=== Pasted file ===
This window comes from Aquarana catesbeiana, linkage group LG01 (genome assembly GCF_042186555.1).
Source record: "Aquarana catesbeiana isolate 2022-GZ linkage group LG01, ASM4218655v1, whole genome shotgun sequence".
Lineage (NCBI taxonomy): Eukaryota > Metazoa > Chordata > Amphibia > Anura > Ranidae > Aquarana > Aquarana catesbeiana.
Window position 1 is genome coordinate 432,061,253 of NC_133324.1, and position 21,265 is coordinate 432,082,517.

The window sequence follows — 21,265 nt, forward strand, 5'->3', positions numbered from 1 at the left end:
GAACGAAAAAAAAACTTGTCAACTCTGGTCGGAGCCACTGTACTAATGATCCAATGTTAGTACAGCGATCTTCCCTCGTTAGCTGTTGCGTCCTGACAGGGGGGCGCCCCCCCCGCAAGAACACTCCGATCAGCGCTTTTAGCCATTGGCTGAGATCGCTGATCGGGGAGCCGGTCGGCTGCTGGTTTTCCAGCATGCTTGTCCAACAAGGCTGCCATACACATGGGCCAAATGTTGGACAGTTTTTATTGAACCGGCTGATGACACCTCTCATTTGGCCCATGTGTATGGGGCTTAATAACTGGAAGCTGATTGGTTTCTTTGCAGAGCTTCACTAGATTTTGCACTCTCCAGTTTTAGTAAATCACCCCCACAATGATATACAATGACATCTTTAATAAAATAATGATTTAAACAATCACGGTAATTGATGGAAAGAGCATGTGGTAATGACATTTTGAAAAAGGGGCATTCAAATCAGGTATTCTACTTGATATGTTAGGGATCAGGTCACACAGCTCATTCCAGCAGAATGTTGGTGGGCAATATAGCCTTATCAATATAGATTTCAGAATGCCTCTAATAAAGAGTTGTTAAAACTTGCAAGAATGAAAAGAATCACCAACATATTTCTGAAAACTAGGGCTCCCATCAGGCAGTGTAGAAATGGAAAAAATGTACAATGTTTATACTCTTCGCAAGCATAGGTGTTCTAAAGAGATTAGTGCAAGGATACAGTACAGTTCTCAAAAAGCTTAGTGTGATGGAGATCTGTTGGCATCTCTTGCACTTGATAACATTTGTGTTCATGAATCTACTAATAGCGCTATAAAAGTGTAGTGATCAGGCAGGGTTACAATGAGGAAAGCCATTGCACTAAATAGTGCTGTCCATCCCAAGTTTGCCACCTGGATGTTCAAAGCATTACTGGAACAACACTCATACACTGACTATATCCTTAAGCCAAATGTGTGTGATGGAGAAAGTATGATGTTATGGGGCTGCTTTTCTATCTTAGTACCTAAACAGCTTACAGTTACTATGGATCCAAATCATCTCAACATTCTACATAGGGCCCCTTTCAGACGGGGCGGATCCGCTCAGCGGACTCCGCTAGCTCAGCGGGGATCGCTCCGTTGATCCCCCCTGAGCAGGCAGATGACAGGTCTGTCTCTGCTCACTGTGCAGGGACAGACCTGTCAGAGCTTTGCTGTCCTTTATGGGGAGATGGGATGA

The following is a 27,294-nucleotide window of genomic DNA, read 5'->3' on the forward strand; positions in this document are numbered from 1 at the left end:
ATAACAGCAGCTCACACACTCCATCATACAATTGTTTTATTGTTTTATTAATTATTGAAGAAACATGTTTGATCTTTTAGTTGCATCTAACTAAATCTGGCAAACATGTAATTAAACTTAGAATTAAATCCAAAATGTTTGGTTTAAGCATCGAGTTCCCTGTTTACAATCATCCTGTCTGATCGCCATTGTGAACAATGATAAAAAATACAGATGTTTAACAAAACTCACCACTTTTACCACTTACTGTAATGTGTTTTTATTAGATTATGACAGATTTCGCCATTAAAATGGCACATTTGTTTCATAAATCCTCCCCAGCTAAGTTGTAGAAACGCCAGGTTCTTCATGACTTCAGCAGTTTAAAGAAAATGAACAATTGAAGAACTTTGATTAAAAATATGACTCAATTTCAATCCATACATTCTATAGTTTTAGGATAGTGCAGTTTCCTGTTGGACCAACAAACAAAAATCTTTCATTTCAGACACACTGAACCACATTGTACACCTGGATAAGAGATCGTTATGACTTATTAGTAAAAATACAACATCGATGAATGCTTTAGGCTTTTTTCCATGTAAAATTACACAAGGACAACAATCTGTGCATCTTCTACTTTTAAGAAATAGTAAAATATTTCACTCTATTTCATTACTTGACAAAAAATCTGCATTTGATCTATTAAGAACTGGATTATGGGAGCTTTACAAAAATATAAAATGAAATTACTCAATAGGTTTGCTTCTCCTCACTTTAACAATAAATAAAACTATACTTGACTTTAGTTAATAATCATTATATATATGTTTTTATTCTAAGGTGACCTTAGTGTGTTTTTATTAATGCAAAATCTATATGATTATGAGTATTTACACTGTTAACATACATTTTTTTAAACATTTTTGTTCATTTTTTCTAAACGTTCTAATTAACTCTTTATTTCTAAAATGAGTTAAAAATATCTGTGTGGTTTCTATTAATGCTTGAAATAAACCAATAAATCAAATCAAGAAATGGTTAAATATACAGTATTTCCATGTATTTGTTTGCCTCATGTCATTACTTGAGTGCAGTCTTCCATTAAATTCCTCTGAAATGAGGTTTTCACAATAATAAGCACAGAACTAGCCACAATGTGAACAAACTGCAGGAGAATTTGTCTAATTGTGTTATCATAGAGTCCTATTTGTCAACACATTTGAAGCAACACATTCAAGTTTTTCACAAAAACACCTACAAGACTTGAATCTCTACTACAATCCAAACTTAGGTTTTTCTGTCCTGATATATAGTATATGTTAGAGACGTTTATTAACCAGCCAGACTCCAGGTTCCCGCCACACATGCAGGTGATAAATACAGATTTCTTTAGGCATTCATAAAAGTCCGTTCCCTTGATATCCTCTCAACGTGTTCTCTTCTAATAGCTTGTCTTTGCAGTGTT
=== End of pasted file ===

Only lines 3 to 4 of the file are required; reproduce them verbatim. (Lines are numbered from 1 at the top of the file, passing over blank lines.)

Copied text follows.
Lineage (NCBI taxonomy): Eukaryota > Metazoa > Chordata > Amphibia > Anura > Ranidae > Aquarana > Aquarana catesbeiana.
Window position 1 is genome coordinate 432,061,253 of NC_133324.1, and position 21,265 is coordinate 432,082,517.